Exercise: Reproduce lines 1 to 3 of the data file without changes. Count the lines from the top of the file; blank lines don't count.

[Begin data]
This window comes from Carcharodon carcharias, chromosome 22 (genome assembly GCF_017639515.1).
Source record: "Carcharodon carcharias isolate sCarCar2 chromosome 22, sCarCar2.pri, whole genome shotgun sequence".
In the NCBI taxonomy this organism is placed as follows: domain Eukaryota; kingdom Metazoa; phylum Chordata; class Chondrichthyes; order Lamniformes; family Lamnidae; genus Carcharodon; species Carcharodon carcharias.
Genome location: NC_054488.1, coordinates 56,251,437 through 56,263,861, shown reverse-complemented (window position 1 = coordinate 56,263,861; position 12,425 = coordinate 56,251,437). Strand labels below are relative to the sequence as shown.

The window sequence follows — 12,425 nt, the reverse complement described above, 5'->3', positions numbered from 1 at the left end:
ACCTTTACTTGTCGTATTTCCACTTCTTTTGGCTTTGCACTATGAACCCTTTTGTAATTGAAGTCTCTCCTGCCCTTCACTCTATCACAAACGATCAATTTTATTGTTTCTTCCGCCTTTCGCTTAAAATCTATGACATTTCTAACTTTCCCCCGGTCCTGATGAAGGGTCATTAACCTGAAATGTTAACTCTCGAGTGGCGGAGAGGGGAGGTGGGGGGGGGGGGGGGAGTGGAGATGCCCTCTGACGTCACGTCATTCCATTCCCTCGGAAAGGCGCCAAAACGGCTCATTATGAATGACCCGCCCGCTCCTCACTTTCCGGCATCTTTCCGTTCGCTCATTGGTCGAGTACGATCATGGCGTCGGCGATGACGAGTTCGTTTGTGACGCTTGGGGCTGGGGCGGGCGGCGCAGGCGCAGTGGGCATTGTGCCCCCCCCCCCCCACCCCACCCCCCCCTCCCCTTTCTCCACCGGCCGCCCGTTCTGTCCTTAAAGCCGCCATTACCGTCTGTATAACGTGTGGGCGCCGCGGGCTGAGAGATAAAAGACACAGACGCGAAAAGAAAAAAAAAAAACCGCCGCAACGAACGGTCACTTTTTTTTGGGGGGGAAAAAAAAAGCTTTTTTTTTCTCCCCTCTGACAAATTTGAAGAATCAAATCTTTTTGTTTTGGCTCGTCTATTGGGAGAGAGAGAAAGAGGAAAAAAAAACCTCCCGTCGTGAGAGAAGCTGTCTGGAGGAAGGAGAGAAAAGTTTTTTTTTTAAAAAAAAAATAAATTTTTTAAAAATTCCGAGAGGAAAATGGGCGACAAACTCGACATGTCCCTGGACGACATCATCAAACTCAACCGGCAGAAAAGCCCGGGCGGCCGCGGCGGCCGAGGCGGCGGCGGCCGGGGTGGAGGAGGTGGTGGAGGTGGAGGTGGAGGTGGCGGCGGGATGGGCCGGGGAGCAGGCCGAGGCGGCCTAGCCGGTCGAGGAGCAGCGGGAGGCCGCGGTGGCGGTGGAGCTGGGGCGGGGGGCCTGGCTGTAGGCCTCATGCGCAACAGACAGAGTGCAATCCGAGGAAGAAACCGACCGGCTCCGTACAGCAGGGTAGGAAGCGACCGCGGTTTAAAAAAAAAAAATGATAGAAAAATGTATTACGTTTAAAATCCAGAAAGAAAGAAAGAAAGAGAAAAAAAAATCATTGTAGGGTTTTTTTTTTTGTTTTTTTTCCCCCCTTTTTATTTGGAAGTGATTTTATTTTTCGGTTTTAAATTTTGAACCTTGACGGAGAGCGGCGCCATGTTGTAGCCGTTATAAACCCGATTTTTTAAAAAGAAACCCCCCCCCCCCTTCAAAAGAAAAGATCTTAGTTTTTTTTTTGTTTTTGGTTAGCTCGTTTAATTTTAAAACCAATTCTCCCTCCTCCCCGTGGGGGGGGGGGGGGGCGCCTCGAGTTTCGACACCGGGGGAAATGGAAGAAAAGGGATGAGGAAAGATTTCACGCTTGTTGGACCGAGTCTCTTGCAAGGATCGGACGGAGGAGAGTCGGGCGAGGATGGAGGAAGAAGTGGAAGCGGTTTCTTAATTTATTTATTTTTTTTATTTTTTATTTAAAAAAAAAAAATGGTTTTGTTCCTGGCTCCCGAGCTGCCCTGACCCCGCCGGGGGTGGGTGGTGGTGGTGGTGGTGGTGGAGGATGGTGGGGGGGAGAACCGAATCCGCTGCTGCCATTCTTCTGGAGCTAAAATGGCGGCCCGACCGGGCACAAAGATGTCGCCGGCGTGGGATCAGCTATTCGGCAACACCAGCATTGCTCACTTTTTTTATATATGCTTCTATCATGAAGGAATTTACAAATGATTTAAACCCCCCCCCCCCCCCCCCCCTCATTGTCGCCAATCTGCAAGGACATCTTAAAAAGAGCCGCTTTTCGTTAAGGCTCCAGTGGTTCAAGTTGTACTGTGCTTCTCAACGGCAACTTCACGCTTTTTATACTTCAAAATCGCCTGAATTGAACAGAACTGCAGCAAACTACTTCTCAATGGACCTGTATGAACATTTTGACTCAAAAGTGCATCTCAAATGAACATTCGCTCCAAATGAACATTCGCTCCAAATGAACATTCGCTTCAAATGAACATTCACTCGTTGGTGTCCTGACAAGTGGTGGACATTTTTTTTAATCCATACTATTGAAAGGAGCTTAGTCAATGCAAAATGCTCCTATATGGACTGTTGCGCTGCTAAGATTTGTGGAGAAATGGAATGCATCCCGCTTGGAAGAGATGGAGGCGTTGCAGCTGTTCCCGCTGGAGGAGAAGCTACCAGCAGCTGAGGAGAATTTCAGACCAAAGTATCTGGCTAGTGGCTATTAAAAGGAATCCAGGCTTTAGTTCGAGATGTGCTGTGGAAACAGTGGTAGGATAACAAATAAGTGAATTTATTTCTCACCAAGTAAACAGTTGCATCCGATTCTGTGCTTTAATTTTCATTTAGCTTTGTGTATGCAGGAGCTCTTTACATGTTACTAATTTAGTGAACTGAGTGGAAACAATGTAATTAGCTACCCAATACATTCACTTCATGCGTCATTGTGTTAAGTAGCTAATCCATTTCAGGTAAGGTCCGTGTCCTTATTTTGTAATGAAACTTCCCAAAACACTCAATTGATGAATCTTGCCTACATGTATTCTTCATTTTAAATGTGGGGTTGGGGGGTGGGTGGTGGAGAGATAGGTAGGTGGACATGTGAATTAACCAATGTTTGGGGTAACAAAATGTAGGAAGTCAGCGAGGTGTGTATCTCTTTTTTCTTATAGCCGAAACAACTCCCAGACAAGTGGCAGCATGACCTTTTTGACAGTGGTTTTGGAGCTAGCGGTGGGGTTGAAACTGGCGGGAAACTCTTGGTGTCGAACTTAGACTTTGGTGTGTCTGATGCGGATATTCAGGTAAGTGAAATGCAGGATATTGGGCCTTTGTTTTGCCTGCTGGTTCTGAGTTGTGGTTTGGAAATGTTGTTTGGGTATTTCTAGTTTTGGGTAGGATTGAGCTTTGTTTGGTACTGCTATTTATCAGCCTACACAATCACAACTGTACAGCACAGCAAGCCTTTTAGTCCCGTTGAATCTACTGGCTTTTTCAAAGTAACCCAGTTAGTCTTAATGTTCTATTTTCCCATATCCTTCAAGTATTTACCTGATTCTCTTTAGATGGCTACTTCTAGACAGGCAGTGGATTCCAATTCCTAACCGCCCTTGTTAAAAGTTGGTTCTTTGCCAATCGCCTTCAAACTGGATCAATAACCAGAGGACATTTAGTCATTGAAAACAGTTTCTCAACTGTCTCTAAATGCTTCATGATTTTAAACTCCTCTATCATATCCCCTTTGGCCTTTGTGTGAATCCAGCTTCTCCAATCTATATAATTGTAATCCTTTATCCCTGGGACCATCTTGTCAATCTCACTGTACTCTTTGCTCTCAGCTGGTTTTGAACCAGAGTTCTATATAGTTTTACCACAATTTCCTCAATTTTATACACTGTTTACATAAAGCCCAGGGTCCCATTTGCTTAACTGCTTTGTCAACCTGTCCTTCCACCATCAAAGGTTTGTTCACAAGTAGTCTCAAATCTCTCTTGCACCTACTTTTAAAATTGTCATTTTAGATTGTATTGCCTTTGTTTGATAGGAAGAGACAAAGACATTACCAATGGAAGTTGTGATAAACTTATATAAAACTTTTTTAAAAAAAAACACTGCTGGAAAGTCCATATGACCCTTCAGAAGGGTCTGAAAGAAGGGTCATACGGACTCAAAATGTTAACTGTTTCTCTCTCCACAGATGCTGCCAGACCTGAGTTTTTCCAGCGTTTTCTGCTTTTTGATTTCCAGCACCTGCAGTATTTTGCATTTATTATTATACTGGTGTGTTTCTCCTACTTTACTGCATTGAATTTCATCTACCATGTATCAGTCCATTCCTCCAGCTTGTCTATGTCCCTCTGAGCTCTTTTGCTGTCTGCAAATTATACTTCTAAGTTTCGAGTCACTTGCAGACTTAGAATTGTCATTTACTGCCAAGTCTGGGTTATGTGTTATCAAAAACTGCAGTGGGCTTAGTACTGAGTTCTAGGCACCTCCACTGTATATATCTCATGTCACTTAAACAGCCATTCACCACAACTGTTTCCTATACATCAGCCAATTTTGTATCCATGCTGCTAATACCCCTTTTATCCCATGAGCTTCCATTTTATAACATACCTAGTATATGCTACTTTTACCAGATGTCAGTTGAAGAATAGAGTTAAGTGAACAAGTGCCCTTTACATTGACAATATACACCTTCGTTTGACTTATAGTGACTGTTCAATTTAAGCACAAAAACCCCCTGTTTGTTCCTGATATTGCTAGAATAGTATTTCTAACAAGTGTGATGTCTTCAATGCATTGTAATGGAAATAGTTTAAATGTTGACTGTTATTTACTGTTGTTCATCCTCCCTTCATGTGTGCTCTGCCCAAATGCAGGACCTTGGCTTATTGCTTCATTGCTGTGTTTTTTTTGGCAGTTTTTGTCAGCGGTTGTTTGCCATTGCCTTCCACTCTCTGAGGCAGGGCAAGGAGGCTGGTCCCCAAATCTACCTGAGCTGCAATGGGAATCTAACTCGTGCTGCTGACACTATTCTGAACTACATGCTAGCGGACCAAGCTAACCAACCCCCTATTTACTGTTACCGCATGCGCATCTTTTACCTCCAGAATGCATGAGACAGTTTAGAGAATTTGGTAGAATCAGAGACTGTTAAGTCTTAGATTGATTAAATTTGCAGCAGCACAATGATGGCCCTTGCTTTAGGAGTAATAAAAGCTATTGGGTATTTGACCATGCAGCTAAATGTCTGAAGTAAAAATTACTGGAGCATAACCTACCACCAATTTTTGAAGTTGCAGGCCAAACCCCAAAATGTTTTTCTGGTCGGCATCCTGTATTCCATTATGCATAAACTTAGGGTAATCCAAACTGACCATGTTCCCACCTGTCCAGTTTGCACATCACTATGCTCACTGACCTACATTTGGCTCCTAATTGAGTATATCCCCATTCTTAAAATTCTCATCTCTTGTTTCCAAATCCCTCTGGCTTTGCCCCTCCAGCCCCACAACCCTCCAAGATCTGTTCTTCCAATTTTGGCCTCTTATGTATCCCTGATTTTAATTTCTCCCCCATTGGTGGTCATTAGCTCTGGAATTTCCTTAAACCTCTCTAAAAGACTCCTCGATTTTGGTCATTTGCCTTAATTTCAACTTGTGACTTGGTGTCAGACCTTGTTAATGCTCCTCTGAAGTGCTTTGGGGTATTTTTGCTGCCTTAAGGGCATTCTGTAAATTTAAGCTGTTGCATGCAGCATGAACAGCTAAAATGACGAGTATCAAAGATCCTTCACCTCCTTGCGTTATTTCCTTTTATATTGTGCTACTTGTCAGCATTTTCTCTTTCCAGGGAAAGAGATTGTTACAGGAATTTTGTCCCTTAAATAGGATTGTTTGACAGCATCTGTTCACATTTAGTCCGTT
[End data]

This window comes from Carcharodon carcharias, chromosome 22 (genome assembly GCF_017639515.1).
Source record: "Carcharodon carcharias isolate sCarCar2 chromosome 22, sCarCar2.pri, whole genome shotgun sequence".
In the NCBI taxonomy this organism is placed as follows: domain Eukaryota; kingdom Metazoa; phylum Chordata; class Chondrichthyes; order Lamniformes; family Lamnidae; genus Carcharodon; species Carcharodon carcharias.